Innate Immune Changes in the Peripheral Blood of Chronic Fatigue Syndrome Patients: Risk Factors for Disease Progression and Management (pp. 91-130)

    Edit: Page 101 of the book/download explains some about CD20 and CD23, and rituximab.
     
    Last edited: Mar 4, 2015
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  17. heapsreal

    heapsreal iherb 10% discount code OPA989,

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    If if heard correctly, mikovits says those with low nk function arent good candidates for rituximab as it knocks out too much of ones immune function. I take it that if you get rid of your antibody response too much, than ones nk cells, if they are functioning, could do the job.

    Excluding Low nk function could possibly rule out alot of rituximab non responders but thats a big group? Maybe possible to have people on some type of nk booster prior and while under rituximab treatment?

    also did anyone pickup on who will be ampligen responders?

    if these issues can be worked out it will save alot of guess work, money and pain.

    time to have a second listen.
     
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  18. Jonathan Edwards

    Jonathan Edwards "Gibberish"

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    I was really very surprised by this video. Dr Mikovits seems to indicate that she does not understand many of the most basic facts about B cells and rituximab.

    She makes mistakes in almost every sentence. She gets the B cell markers (CD20, CD19, CD23) wrong and gets confused about B cell life history. She makes no comment when the physician claims that there is an oral rituximab, yet she should know that there is no oral form because rituximab is a large protein that is cleaved by pepsin and other gut enzymes. These are things that students know.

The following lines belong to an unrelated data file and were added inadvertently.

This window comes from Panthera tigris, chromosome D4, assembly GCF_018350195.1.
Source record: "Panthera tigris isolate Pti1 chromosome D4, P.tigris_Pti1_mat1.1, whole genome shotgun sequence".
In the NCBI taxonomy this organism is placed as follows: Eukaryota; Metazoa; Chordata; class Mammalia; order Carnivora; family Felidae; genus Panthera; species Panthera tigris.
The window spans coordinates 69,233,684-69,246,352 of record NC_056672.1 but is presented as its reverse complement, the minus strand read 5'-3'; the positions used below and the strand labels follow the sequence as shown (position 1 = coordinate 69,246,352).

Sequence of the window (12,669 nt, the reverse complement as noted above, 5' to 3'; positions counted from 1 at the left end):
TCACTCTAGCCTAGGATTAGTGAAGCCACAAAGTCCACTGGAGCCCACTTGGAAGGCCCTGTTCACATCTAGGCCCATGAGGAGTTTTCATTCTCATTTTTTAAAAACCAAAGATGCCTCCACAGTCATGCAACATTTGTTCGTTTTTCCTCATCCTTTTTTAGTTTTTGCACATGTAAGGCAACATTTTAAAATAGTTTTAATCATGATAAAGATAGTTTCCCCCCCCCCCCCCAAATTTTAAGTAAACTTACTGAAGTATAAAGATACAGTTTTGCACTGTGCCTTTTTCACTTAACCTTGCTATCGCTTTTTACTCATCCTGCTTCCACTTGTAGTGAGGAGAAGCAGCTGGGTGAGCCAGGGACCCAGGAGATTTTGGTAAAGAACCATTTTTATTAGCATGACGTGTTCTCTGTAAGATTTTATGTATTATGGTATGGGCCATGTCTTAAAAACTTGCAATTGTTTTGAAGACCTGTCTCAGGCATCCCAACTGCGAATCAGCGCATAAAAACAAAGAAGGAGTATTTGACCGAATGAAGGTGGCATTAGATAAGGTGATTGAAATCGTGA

She appears to be making things up as she goes along when it comes to explaining mechanisms. Autoimmunity is mediated by autoantibodies and CD20+ B cells do not secrete antibodies, which in fact she admits but then says they cause autoimmunity! CD20+ cells are not expanded in ME/CFS. We have no evidence that there is abnormal cytokine production by B cells in autoimmunity. She makes inappropriate references to cancer. She gets the Fluge and Mella results wrong.

    When she comes to giving advice, on misconceived grounds (‘Those are the 30% that should get rituxan but they should only get it at low dose.’) I think things are quite worrying. Someone with as little understanding of a medical field as this should not be giving advice to a clinician and making it public on video. I would hope that physicians will realize the advice has no basis.
     
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  19. nandixon

    nandixon Senior Member

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  20. nandixon

    nandixon Senior Member

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    I can't listen to it again, but I think you may be thinking about where she was talking about the (inherent) risks involved with rituximab. And I'm pretty sure at one point she even says that someone with normal NK cell function would not be a good candidate for the drug.

    So I believe she's thinking that increased numbers of CD20+CD23+ B cells and low NK cell function go hand in hand, and that people with ME/CFS who have that combination are the best candidates for rituximab (again, at a dose much lower than used for cancers).

    Although I guess it doesn't matter much after what Professor Edwards said.